I decided I was better off buying a white elephant than upsetting my wife. "OK, I'll do it," I told her.
I went to sleep that night resigned to living in the stucco house. Clarissa stayed up surfing the Internet and reading up on sexologists. When I woke up in the morning, Clarissa told me that she didn't want the stucco house after all.
The next day, Clarissa got on the plane back to Dallas. For the first time in all our house-hunting trips over the years, we had failed.
"Where will we live?" she asked. "What do I tell the children?"
We spent the next few weeks continuing to study New Jersey listings. I decided we would have to move up in price to $650,000, or even a bit higher, if we wanted to buy a home before the school year started. So I scraped together every dollar I could.
We arrived back in New Jersey in early August. We booked ourselves into an extended-stay hotel with our two sons and three dogs, motivated to do a deal as quickly as possible.
We took a hard look at three houses the day after we arrived. The first one charmed me, but Clarissa didn't like the open floor plan, and it had a steep staircase that might be problematic as we got older. The third one simply bored Clarissa.
But she loved the second house, a three-bedroom Tudor selling for $675,000 only a third of a mile from the train station. It was different. It had a stucco-and-stone exterior and a prominent wood-shingle roof.
I had some reservations, but fewer than I did with the sexologist's house. There was no denying it was in a lovely neighborhood, and it was about as close to the train station as we could possibly get. I agreed we should put in a bid for it.
The house had been on the market for about a month, and I was once again inclined to offer well below the asking price. Rick thought that would be a mistake in a tight market. He suggested we bid $660,000, and predicted the buyers would go for it. He was right. That night we signed a contract.
At that point, the home went into attorney review, where lawyers make sure everything is kosher. The contract isn't really binding until it clears this process. During the go-go years, buyers would routinely lob in higher bids and wrest away properties.
That's exactly what happened here. On the second day of attorney review, the sellers' agent informed Rick that her clients had received a substantially higher offer -- she wouldn't say how much. Were we interested in raising our offer to try to keep the house?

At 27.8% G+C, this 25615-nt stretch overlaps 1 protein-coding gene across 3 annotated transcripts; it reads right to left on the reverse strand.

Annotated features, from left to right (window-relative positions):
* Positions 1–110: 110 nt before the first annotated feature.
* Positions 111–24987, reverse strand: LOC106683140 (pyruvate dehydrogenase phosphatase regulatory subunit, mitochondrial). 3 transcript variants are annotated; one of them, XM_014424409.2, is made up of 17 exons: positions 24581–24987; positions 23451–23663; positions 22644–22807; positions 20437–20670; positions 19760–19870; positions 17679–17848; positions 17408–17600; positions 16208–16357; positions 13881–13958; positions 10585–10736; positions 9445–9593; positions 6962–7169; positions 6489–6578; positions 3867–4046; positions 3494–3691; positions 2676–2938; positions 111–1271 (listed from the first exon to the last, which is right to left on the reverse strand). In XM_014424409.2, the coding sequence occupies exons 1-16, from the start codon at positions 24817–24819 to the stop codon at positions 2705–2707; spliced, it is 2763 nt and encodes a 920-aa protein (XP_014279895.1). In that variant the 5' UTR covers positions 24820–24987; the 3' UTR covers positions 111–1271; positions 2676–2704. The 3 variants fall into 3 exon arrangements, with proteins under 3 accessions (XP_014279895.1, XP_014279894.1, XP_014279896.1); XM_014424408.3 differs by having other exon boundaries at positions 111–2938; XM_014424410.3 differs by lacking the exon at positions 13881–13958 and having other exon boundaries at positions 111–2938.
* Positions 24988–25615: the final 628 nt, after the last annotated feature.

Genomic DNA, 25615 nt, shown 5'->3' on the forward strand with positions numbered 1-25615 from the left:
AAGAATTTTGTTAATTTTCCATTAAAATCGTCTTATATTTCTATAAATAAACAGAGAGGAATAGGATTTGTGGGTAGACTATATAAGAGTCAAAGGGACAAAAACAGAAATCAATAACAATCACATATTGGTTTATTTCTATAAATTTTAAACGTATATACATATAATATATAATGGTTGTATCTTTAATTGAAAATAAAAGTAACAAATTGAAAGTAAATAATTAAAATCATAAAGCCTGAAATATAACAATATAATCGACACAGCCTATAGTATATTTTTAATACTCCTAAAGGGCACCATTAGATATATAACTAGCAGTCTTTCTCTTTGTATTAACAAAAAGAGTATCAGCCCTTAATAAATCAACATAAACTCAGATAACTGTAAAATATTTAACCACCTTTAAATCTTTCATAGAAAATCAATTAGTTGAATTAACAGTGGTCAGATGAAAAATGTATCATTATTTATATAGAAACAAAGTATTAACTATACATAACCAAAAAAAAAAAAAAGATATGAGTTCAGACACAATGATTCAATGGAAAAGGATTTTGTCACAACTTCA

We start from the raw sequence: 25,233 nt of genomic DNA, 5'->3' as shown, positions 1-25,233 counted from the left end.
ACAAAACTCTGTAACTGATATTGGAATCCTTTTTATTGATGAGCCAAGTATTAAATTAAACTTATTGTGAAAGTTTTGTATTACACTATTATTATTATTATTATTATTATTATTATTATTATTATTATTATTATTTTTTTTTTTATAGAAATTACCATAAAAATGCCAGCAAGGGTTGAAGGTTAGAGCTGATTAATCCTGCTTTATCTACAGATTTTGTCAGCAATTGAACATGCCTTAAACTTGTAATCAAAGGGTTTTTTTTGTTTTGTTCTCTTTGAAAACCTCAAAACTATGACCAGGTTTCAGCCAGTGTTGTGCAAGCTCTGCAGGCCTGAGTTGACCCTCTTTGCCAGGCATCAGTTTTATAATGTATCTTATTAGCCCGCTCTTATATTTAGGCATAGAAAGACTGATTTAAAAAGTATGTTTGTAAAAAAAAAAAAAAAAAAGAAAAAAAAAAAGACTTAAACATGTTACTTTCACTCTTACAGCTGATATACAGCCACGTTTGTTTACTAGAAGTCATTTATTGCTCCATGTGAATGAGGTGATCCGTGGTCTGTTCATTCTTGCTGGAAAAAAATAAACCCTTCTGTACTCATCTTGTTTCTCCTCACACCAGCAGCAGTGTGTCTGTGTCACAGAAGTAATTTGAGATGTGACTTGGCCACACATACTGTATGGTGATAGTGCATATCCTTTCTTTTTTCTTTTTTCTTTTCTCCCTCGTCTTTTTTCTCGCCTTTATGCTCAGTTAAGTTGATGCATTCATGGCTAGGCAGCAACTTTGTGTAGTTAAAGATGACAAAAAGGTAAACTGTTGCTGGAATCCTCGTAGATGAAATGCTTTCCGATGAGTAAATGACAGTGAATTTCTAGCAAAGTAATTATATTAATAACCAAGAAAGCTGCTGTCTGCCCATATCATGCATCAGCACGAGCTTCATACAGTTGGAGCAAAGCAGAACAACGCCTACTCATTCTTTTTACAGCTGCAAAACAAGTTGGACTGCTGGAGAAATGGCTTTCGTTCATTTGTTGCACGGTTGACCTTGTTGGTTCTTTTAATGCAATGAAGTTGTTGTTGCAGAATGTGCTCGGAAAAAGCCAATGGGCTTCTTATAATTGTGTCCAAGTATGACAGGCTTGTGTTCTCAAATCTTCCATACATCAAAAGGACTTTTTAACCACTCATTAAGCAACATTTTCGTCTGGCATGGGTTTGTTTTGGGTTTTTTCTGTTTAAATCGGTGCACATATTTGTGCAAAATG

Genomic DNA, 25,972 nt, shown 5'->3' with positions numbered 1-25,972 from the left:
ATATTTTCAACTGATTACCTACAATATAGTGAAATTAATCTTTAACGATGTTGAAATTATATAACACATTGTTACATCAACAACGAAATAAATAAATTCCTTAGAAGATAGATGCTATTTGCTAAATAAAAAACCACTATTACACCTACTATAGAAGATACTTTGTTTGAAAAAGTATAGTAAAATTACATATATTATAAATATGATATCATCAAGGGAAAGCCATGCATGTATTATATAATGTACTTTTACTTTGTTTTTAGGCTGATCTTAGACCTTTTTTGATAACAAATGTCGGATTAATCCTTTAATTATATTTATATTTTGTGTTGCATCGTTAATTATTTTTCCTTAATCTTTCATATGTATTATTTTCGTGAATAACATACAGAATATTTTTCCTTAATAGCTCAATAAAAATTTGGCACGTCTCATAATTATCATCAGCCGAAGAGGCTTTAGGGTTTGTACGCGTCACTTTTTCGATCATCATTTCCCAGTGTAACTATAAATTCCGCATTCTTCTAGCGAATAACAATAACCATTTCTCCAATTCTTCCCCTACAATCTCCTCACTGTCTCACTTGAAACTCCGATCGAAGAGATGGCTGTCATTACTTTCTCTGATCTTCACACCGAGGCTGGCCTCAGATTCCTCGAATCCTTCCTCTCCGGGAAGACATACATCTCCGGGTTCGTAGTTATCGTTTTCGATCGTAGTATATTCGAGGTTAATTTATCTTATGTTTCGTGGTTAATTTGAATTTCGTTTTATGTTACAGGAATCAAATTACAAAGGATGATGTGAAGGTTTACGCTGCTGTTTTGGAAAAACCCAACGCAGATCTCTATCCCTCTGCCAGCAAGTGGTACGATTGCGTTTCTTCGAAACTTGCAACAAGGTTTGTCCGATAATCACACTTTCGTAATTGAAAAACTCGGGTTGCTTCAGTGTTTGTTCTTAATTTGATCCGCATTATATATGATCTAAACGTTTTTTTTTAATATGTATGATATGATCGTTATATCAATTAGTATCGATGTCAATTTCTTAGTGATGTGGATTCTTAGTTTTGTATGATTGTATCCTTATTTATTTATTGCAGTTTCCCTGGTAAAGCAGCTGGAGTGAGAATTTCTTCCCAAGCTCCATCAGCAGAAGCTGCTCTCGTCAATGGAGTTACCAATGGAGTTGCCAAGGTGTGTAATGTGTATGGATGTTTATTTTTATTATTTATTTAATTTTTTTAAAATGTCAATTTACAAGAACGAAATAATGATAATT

Rick thought we would have to go up to $680,000 to beat the other bid. But could we afford that much? I had gotten approval to borrow up to $417,000, the maximum amount you can get without getting a jumbo loan. We had more than $200,000 in equity, but not enough to get us to $680,000. The only way to get there was to borrow money from my parents, and repay that money in the next year or two.
Even at $660,000, I would have had a monthly house payment over $4,100, including the hefty local property taxes and insurance. Now, on top of that, I would have to repay money to my parents. But I loved the neighborhood, and we needed a house now. I steeled myself to raise our bid.
'Stretching Too Much'
Clarissa, to her credit, said no. We would already be stretched with this house, and having a side agreement to repay my parents was too much, she said. "Everybody has been stretching too much to buy houses," she said. "That's why this country is in trouble." She was right.
The next morning, I called up Rick to tell him to give our best wishes to the sellers, but we couldn't raise our bid. We had to find another house.
Lucky for us, we knew that a couple of days earlier, Rick had been contacted by the real-estate agent representing the rock-and-wood-shingle house we had tried earlier to buy for $585,000. She told Rick that the other buyer had failed to get a mortgage. Were we still interested in the house at the same price?
With the other deal evaporating, we were still interested. This time, the deal went through attorney review without incident. We met the sellers, who turned out to be sweet people. Last week, we took possession of the house.
Now, for those showers.
Write to Neal Templin at firstname.lastname@example.org